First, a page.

|Heretama Nui dancers|
In addition to the Grand Champion title, Heretama Nui also had 1st place awards in the Hura Tau Drumming and original Aparima categories.
However, it wasn't all Heretama Nui at the awards ceremony. Maohi Nui and Ia Ora O Tahiti Nui both gave solid performances in competing for the title. Maohi Nui claimed 1st place for the Vahine Ahupurotu and came in second for the Original Aparima and Ote'a. While Ia Ora O Tahiti Nui was awarded 2nd place for drumming in the very competitive and creative category.
In the Hura Ava Tau division, Tamatoa of Kaneohe, Hawaii claimed the Grand Champion title dancing, drumming and singing to a theme based on the Hawaiian legend of Pele (Goddess of fire).
|Vahine of the group Tamatoa|
Locally, two new groups also competed this year. Tahiti Mana, led by Manarii Gauthier and Te Iriatai Ora (Keali'i Bush) debuted with memorable Ahupurotu performances.
A full rundown of the results for both groups and soloists is available on the results page of the website.
Here's a synopsis of the Heretama Nui program (as printed in the 2012 event program).
Theme: Matou teie te mau tamari'i O Pu'uroa e, O Ka'ahupahau te ma'o o to matou ai'a e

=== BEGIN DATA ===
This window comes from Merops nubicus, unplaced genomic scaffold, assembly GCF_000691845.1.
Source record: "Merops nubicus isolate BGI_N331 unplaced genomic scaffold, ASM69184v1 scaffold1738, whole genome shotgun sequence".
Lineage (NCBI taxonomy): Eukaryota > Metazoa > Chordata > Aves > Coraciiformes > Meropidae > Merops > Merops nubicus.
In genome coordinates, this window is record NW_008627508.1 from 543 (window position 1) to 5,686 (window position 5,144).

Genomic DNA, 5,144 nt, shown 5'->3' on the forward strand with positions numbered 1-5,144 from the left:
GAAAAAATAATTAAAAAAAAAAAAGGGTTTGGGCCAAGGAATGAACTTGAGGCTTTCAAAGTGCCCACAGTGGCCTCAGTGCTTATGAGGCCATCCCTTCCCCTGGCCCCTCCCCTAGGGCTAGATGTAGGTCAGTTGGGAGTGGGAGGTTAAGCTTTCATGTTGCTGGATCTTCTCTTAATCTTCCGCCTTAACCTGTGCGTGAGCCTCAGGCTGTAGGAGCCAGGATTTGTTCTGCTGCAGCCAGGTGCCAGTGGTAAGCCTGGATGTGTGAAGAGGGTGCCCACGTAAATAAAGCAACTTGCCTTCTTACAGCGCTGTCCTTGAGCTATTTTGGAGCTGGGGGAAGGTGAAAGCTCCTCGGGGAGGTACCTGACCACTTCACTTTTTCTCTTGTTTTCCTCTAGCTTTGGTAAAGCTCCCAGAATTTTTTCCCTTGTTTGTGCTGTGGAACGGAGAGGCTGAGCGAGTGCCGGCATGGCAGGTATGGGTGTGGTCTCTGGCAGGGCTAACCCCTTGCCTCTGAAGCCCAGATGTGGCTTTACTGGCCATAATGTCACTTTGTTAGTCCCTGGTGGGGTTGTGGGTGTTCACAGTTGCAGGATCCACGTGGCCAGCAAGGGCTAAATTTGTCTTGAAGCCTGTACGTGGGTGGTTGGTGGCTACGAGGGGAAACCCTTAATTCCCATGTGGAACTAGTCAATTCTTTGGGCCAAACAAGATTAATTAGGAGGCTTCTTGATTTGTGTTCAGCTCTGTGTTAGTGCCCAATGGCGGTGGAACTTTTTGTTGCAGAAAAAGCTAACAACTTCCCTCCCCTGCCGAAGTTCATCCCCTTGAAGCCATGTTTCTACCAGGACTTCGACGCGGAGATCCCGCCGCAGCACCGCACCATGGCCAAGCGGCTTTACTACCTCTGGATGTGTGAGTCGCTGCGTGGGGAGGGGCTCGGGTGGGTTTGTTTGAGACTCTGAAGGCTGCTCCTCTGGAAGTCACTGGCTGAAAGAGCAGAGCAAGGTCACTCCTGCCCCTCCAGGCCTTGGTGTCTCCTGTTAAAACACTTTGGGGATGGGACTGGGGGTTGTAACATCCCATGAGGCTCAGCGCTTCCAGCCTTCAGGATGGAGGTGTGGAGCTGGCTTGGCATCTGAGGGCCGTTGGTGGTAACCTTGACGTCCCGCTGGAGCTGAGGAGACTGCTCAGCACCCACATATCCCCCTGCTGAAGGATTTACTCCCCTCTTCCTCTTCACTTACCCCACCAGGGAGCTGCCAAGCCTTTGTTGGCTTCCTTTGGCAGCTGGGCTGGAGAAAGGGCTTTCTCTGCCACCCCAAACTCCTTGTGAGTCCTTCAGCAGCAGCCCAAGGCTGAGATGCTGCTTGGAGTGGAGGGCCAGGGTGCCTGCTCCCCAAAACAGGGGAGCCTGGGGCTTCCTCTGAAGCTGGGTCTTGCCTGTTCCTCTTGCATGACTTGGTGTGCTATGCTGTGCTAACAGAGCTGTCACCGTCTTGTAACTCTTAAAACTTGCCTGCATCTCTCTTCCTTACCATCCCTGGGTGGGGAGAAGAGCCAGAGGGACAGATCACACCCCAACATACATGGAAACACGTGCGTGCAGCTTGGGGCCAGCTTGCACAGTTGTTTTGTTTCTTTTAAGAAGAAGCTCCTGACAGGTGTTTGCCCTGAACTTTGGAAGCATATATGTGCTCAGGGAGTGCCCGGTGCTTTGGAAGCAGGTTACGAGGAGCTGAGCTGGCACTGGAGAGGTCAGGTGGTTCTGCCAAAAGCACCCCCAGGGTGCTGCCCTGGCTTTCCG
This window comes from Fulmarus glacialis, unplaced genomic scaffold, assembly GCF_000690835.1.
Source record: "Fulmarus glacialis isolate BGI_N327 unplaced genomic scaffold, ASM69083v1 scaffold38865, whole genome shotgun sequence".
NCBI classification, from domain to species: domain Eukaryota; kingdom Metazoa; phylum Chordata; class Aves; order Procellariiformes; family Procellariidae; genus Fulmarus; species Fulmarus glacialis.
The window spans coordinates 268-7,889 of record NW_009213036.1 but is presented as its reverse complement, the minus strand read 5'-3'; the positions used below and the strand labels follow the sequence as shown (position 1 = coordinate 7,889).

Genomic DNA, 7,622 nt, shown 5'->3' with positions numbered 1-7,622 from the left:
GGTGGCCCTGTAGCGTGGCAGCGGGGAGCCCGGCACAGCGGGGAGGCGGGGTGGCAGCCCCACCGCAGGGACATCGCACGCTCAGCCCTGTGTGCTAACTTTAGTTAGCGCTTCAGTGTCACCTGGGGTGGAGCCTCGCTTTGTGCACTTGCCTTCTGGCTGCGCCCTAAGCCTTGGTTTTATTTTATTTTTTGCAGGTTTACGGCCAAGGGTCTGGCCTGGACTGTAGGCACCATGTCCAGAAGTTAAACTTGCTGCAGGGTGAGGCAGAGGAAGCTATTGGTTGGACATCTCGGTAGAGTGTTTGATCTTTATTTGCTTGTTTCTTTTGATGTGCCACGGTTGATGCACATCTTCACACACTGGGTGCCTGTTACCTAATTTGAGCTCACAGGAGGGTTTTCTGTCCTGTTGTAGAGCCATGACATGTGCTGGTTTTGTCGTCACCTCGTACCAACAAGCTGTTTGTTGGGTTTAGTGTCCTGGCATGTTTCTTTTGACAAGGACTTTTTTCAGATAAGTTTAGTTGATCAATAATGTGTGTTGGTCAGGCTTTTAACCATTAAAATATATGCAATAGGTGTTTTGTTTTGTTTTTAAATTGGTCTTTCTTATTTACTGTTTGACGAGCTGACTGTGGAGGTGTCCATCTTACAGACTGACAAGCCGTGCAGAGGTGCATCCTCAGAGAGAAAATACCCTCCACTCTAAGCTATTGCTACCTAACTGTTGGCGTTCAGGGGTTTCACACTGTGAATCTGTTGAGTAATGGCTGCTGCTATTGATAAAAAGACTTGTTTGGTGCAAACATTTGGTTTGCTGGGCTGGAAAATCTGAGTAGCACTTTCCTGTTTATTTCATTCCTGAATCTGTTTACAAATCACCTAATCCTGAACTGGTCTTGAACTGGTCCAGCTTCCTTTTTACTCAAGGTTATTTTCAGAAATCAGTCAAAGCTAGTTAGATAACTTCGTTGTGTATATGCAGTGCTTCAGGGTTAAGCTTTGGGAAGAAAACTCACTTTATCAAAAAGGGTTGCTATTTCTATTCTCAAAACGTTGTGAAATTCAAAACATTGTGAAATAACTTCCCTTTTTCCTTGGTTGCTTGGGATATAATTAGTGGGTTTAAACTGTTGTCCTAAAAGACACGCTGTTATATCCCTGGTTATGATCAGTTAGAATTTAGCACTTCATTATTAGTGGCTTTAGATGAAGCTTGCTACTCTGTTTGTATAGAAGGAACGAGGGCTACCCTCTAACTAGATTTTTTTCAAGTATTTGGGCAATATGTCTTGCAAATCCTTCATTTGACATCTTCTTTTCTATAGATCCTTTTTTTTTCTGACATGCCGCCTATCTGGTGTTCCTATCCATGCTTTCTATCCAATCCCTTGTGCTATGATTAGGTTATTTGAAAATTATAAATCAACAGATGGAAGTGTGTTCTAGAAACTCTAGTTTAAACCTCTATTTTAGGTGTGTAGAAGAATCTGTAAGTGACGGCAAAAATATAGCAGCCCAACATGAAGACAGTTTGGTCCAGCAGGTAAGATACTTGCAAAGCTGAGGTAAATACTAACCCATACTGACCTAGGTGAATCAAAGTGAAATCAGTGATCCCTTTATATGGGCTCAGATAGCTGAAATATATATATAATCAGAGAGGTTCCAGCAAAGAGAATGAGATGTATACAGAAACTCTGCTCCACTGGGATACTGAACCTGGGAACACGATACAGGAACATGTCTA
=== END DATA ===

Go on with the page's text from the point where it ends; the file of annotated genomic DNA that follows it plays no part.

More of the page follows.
We are the children of Pu'uloa and Ka'ahupahau is the great shark of our land...
Heretama Nui has chosen to bring honor and glory to their home district of Pu'uloa with the story
of Ka'ahupahau of Pu'uloa. Pu'uloa is the ancient name of the lochs of Pearl Harbor located in the
Ewa moku (land division) of central O'ahu. Ka'ahupahau is the shark goddess that guards the waters
of Pu'uloa. She was accompanied by her younger brother Kahi'uka. These two sharks are revered as
'aumakua or family guardians of the people of Ewa. However Ka'ahupahau and Kahi'uka were once of human form.
The legend tells us of a particular day, the grandmother and two children were out fetching the kou flowers of One'ula.(Ewa Beach). While on the excursion, they became separated and lost. Several days had passed and the grandmother was in distress and agony over the loss of the children. She cried out to the gods and pleaded that they would care for the children and to return them to her. The gods heard her plea and all the while the children were safe upon the shores of Pu'uloa.
The two children were greatly admired by the gods. Ka'ahupahau was a beautiful girl with streaks of
red hair and Kahi'uka was very tall and had shiny skin.The gods loved the children and transformed
them into sharks.
One day, the grandmother noticed two large sharks in the ocean. At first she was frighten. She
remained still and motionless as the sharks swam around her.The grandmother realized that these
sharks were kind and did not want to hurt her. As she came closer to the sharks they made eye contact.
The grandmother recognized the softness of the sharks eyes and called out. "Ka'ahupahau!!!"
She then pointed out to the larger shark and called out "Kahi'uka!!!" The grandmother was reunited
with her mo'opuna (grandchildren) as they returned to her in the spirit form as the guardians of
Pu'uloa and the people of Ewa.This is the story of Ka'ahupahau of Pu'uloa and how they became the
'aumakua of the people of Ewa.